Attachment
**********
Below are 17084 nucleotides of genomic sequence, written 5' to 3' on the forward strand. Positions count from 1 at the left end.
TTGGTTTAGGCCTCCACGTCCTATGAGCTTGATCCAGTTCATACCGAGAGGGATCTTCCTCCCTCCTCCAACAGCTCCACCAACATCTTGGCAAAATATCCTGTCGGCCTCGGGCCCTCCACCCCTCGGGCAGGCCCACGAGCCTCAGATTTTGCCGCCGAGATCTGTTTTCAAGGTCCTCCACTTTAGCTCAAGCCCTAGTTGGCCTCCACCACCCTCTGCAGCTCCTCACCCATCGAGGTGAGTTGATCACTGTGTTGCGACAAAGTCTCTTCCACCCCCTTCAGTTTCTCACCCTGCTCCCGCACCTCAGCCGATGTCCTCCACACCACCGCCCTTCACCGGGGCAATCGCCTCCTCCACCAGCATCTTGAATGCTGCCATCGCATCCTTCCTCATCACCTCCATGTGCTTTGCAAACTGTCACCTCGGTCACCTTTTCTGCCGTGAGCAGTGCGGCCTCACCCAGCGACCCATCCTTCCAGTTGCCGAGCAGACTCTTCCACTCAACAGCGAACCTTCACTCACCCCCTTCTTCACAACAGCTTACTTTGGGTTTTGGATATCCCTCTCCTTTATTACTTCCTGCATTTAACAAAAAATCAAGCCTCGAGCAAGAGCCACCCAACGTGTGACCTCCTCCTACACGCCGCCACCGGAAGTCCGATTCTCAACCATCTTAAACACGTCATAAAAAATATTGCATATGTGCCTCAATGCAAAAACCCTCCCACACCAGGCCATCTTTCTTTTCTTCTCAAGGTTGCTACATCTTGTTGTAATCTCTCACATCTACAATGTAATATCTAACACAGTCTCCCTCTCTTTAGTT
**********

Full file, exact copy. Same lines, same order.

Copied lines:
Below are 17084 nucleotides of genomic sequence, written 5' to 3' on the forward strand. Positions count from 1 at the left end.
TTGGTTTAGGCCTCCACGTCCTATGAGCTTGATCCAGTTCATACCGAGAGGGATCTTCCTCCCTCCTCCAACAGCTCCACCAACATCTTGGCAAAATATCCTGTCGGCCTCGGGCCCTCCACCCCTCGGGCAGGCCCACGAGCCTCAGATTTTGCCGCCGAGATCTGTTTTCAAGGTCCTCCACTTTAGCTCAAGCCCTAGTTGGCCTCCACCACCCTCTGCAGCTCCTCACCCATCGAGGTGAGTTGATCACTGTGTTGCGACAAAGTCTCTTCCACCCCCTTCAGTTTCTCACCCTGCTCCCGCACCTCAGCCGATGTCCTCCACACCACCGCCCTTCACCGGGGCAATCGCCTCCTCCACCAGCATCTTGAATGCTGCCATCGCATCCTTCCTCATCACCTCCATGTGCTTTGCAAACTGTCACCTCGGTCACCTTTTCTGCCGTGAGCAGTGCGGCCTCACCCAGCGACCCATCCTTCCAGTTGCCGAGCAGACTCTTCCACTCAACAGCGAACCTTCACTCACCCCCTTCTTCACAACAGCTTACTTTGGGTTTTGGATATCCCTCTCCTTTATTACTTCCTGCATTTAACAAAAAATCAAGCCTCGAGCAAGAGCCACCCAACGTGTGACCTCCTCCTACACGCCGCCACCGGAAGTCCGATTCTCAACCATCTTAAACACGTCATAAAAAATATTGCATATGTGCCTCAATGCAAAAACCCTCCCACACCAGGCCATCTTTCTTTTCTTCTCAAGGTTGCTACATCTTGTTGTAATCTCTCACATCTACAATGTAATATCTAACACAGTCTCCCTCTCTTTAGTT